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Teresa Scassa

Teresa Scassa

Wednesday, 26 July 2006 14:23

What Rights Pertain in a Photo of Artwork?

“What Rights Pertain in a Photo of Artwork?”, Lawyers Weekly, July 21, 2006, p. 14.

“When is de-identified data personal information?”, Winston Report, Summer 2009, p. 18.

Friday, 26 November 2010 14:20

Keyword advertising in trademark law

“Keyword advertising in trademark law”, Lawyers Weekly, November 26, 2010, p. 11.

Monday, 20 June 1988 14:18

The Bank as Creditor

"The Bank as Creditor" (case comment), (1988), 3:3 National Creditor/Debtor Rev. 41.

"The English Language and the Common Law:  China and Hong Kong After 1997", in R.St.J. Macdonald, ed., Essays in Honour of Wang Tieya on his Eightieth Birthday (The Hague:  Martinus Nijoff Publishers, 1993) pp. 655-670.

Biographical Essay on Madam Justice Claire L'Heureux-Dubé, in Women in Law, (Greenwood Press, 1996).

Friday, 20 June 1997 13:23

Language Policy in the United States

"Language Policy in the United States", in Sylvie Leger, ed., Towards a Language Agenda:  Futurist Outlook on the United Nations, Canadian Centre for Linguistic Rights, 1996. (Reprinted in a digested version in Le Bulletin, newsletter of the Canadian Centre for Linguistic Rights, 1997).

"La langue et la justice: La transformation du droit", (1997) 1 Revue de la Common Law en Français" 247.

“Intellectual Property in the Digital Age”, Book chapter, in Karen Adams & William F. Birdsall, eds., Access to Information in a Digital World, Canadian Library Association, 2004 (pp. 31-62).

“Table Scraps or a Full Course Meal? The Public Domain in Canadian Copyright Law”, in Intellectual Property at the Edge: New Approaches to IP in a Transsystemic World, Proceedings of the Meredith Lectures, Editions Yvon Blais, 2007, pp. 347-376.

While the concept of the public domain has long been an important part of U.S. copyright case law and commentary, its role has been relatively minor in Canada. References to the public domain in Canadian cases have, until very recently, been rare, made largely in passing, and have done little to define or explore the concept. The Canadian public domain is, in some significant respects, much smaller than that in the United States, and Canadian copyright legislation and case law has not traditionally favoured a robust public domain engineered through deliberate policy choices. Rather, the public domain has been constituted by leftovers: things that cannot be monopolized by virtue of fundamental axioms of copyright law, works in which copyrights have expired, and things that do not fit within the definitions of works.   The public domain as it is currently constituted is also a fragile thing: vigilance is required in interpretations of key copyright concepts so as not to further shrink its scope. The historical role of the public domain stands in interesting contrast to its sudden assumed importance in recent Supreme Court of Canada decisions.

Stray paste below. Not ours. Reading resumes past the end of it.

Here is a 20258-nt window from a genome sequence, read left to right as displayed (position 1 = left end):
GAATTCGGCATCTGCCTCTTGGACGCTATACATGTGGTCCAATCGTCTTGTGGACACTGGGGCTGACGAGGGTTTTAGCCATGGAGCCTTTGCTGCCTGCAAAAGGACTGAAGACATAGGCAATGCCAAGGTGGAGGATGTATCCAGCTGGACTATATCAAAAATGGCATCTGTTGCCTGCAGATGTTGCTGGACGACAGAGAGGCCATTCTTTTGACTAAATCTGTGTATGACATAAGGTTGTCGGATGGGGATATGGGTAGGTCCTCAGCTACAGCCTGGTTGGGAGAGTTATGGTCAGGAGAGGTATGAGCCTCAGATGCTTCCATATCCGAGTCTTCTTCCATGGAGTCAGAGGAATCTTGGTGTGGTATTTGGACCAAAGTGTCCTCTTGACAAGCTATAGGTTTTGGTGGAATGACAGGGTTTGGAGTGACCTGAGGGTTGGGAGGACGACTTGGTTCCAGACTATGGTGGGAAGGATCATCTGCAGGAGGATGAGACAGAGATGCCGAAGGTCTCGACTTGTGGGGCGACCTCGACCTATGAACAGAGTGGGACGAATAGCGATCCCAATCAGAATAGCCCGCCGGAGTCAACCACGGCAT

In this paper, I explore the scope of the public domain in Canada using illustrations drawn from “real life”. The illustrations chosen, which relate to Crown copyright and to the reproduction of works in which copyright has expired, offer insights into the scope and fragility of the public domain in Canada. Crown copyright is an example of the narrow horizons of the Canadian public domain as set out in the legislation. The issue of the reproduction of works in which copyright has expired allows for an exploration of the scope of the public domain as a matter of statutory interpretation – more specifically, the interpretation of the threshold standard of originality. This is an area of enormous significance as it is through interpretation that courts wield enormous power in constituting the public domain.

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Canadian Trademark Law

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Intellectual Property for the 21st Century

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